Engage Your Destiny, a nonprofit whose mission is to bring life, hope and healing to the soldiers and soldiers of the United States, recently hosted its Heroes Honor Festival for local Vietnam veterans on Thursday, October 14th Minnesota Horse and Hunt Club.
Over 260 guests and veterans attended the event to collect deserving patriots who have served in Vietnam, many of whom also sacrificed their lives. The event raised approximately $ 350,000 and 100% of the proceeds will go to future festivals.
Armin Assadi, President of the EYD, said the organization is faith-based and was started by his good friend and business partner, Ben Peterson.
Peterson is an eight-year US Army veteran who served two years in Iraq and experienced the trauma of the war. The prospect of coming home made him extremely vulnerable.
“One of my closest friends, Ben Peterson, is the founder of the organization. I was speaking at a store manager meeting and he was at … and after I spoke he came up to me and said literally, ‘I need to’ know you ‘in a very aggressive way and it was very intimidating because he’s a typical military guy and out of fear I said, ‘Absolutely. Let’s get in touch anytime, just don’t hurt me, “laughed Assadi.” We connected and started hanging out and we got very connected on both a belief-based level and a love of the military. Over time when we were on the sidelines … our vision came along and he sold me. I was all about making this “a reality. We’ve been doing it together ever since.”
Assadi, an Iranian-American religious refugee who attributes the life and freedom he and his family have to the United States, said he was inspired by his father to join the organization.
“I would say as a person who has 13 martyrs in their family who were killed simply because they were of the wrong religion and lived our lives on the run for almost a decade just to avoid execution – if you were in a country comes like that and you see the freedoms that exist – it’s impossible for me not to care, “said Assadi.” And I would say that the most impressive moment for me was my first five minutes on American soil, when we landed in Minneapolis. “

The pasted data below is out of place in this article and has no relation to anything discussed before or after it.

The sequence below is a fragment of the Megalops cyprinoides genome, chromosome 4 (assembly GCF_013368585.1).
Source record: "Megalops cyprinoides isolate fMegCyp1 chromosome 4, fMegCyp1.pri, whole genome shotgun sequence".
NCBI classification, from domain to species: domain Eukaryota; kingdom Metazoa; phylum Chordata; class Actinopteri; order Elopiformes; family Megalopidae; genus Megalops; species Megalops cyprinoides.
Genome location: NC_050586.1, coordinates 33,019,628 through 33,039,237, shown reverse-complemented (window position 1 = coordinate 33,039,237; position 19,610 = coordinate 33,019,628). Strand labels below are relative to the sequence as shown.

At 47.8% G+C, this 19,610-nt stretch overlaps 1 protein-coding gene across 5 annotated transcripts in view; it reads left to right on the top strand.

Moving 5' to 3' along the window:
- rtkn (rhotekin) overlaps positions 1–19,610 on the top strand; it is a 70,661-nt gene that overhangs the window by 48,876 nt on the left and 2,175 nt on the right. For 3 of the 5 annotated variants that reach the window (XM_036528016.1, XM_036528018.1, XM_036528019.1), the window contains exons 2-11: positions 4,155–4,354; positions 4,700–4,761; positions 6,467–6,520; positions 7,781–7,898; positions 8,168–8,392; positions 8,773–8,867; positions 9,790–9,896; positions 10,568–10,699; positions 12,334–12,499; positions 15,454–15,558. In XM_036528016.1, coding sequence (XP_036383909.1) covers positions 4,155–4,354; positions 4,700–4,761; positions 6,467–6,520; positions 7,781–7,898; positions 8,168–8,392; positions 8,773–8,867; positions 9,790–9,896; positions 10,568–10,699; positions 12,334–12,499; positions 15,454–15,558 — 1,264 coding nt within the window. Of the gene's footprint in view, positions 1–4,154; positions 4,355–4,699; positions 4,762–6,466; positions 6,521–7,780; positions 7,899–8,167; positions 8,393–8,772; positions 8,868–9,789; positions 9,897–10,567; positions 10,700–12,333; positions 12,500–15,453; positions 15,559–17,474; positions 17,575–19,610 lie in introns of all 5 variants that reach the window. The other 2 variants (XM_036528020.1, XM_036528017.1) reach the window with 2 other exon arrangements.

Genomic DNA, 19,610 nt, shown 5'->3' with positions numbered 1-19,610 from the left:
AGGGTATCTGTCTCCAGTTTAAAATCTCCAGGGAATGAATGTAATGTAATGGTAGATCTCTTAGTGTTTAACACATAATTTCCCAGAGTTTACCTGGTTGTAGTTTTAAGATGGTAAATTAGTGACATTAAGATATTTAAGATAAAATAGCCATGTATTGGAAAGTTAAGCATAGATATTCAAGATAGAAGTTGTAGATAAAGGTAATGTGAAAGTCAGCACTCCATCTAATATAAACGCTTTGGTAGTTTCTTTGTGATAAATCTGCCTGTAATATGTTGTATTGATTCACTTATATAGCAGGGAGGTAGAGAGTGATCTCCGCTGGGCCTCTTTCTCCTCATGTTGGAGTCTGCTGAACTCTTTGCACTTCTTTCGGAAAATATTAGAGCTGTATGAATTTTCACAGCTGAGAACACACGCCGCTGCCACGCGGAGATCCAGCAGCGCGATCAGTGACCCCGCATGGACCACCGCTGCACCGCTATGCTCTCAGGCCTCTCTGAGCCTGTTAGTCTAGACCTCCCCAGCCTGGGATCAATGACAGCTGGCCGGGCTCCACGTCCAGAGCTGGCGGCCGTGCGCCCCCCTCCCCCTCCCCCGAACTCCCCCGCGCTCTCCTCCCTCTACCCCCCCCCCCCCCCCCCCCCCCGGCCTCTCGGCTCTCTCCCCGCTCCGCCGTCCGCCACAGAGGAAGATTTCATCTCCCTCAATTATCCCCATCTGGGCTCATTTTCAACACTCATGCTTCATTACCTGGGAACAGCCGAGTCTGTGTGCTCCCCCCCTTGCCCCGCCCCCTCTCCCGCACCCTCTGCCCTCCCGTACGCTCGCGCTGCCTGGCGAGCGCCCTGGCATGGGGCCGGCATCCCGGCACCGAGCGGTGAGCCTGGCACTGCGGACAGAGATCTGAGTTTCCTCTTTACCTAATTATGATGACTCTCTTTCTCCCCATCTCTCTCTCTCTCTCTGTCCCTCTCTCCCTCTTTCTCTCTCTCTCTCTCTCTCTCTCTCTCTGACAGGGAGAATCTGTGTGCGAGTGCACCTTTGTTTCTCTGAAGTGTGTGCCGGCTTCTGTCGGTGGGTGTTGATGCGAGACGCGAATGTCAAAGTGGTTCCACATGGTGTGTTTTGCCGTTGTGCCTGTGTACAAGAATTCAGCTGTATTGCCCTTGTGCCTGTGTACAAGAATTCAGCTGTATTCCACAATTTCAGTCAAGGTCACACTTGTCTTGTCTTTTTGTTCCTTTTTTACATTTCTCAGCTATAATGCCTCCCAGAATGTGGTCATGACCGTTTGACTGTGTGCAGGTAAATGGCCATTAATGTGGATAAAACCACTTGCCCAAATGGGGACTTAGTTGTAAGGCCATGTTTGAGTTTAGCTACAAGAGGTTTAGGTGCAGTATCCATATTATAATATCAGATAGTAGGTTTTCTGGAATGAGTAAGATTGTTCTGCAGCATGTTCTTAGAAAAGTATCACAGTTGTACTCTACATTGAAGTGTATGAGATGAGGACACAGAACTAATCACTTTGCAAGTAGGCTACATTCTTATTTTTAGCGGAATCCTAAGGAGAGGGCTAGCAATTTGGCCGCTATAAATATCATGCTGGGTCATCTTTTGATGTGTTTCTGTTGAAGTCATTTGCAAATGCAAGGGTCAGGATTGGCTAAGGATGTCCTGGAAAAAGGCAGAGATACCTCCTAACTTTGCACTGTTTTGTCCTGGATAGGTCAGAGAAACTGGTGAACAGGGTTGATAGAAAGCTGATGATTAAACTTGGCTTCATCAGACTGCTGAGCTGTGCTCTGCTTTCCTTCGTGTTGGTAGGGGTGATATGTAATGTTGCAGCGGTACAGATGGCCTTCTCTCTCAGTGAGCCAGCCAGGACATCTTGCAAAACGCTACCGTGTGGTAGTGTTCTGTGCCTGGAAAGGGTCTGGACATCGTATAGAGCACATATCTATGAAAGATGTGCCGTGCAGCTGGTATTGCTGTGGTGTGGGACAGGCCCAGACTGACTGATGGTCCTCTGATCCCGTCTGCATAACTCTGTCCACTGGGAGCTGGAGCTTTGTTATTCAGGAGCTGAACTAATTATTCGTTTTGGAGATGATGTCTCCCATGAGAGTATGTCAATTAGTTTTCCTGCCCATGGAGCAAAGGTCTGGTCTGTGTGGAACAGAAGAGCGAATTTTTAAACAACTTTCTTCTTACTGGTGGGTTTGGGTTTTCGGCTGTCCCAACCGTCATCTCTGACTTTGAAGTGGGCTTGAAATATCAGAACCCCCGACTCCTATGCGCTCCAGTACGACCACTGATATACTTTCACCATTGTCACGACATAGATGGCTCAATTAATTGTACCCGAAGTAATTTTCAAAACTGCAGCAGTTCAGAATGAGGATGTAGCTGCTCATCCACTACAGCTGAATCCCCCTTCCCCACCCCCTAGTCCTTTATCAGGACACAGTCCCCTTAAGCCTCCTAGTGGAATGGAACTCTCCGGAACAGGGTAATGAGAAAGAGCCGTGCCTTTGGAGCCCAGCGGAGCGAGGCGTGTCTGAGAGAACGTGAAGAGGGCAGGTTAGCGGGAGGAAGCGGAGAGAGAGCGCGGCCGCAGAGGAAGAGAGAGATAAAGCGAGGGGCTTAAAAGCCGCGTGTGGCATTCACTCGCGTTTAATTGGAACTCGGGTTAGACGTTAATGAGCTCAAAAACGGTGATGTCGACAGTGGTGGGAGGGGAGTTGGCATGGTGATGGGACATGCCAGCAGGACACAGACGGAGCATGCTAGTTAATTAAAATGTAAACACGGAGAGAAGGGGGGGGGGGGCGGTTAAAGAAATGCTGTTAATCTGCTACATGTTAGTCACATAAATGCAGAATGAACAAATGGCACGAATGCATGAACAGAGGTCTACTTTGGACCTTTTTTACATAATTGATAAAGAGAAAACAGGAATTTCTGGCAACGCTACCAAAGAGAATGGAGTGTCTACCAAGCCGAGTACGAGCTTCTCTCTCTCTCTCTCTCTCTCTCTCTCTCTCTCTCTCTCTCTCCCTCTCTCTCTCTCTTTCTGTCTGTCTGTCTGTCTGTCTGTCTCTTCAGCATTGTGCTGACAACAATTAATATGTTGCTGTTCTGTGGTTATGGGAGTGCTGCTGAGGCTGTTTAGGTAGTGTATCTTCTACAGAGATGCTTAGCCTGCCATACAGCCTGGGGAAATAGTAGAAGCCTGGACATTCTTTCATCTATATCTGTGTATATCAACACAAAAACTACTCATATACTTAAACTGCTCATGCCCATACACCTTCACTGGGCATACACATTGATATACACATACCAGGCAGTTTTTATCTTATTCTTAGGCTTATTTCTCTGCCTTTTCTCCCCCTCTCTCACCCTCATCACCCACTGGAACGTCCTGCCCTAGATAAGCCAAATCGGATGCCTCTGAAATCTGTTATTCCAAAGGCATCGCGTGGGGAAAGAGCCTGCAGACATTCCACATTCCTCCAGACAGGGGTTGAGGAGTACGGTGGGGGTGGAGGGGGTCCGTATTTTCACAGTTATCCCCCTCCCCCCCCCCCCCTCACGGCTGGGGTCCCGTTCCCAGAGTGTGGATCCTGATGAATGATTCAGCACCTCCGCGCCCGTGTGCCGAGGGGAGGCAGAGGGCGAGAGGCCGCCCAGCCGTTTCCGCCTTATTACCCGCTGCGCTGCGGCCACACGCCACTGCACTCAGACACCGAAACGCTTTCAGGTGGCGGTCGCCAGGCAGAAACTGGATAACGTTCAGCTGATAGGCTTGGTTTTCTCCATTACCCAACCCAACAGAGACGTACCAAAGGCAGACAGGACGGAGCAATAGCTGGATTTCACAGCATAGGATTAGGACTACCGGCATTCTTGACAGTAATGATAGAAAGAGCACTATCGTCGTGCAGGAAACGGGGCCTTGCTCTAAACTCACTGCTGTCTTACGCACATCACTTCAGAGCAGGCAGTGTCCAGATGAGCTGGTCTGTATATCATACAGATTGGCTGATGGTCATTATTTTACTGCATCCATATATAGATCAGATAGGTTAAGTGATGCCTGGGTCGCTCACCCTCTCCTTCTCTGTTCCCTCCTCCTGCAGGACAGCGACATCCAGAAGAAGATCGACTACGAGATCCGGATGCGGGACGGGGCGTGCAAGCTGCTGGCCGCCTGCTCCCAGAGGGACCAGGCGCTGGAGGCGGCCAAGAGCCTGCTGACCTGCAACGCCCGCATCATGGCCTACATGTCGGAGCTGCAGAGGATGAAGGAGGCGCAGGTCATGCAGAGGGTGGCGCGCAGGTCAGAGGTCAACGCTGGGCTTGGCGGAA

Assadi, who was 8 when he came to America, said that instead of entering the airport upon arrival, he and his father stood on the tarmac where they had a meaningful conversation that he will never forget.
“I remember walking away, my father was side by side with me and suddenly I look to the right and my father is not there. I went back to him, pulled on his pant leg and asked what he was doing. He reminded me of a conversation he had with me when I was three or four years old when we were living in Iran, “said Assadi.” He asked if I remember that the Iranian flag was worn by a lion was changed with a sword to our law written in the middle, and I said yes uniform, don’t make eye contact, don’t run away and make sure they don’t follow me because if you lead them back to our house they will know us and us execute. “
Assadi remembered his father comparing the Iranian flag to the US flag and what it meant.
“My father said that the US flag represents death for us too, and in my little child’s brain I thought, what is the point in going from one country to another if it only represents death? we would be executed. It represented the death of many people who came before us and still serve the United States, “Assadi said.” He said these people go and fight and do whatever it takes to give people like us a chance of freedom to have. He got down on one knee and looked me in the eye and said it was the first time we had breathed as a family “in freedom. He said we don’t have to be afraid of getting killed and when I’m in this country See people in uniform, then don’t run away from them, but run towards them and hold out my hand and not thank them for their service, but thank them for saving our lives. “
Assadi said it was at that key moment when he vowed to always honor veterans and said he hadn’t looked back.
More information about the EYD can be found at https://engageyourdestiny.com/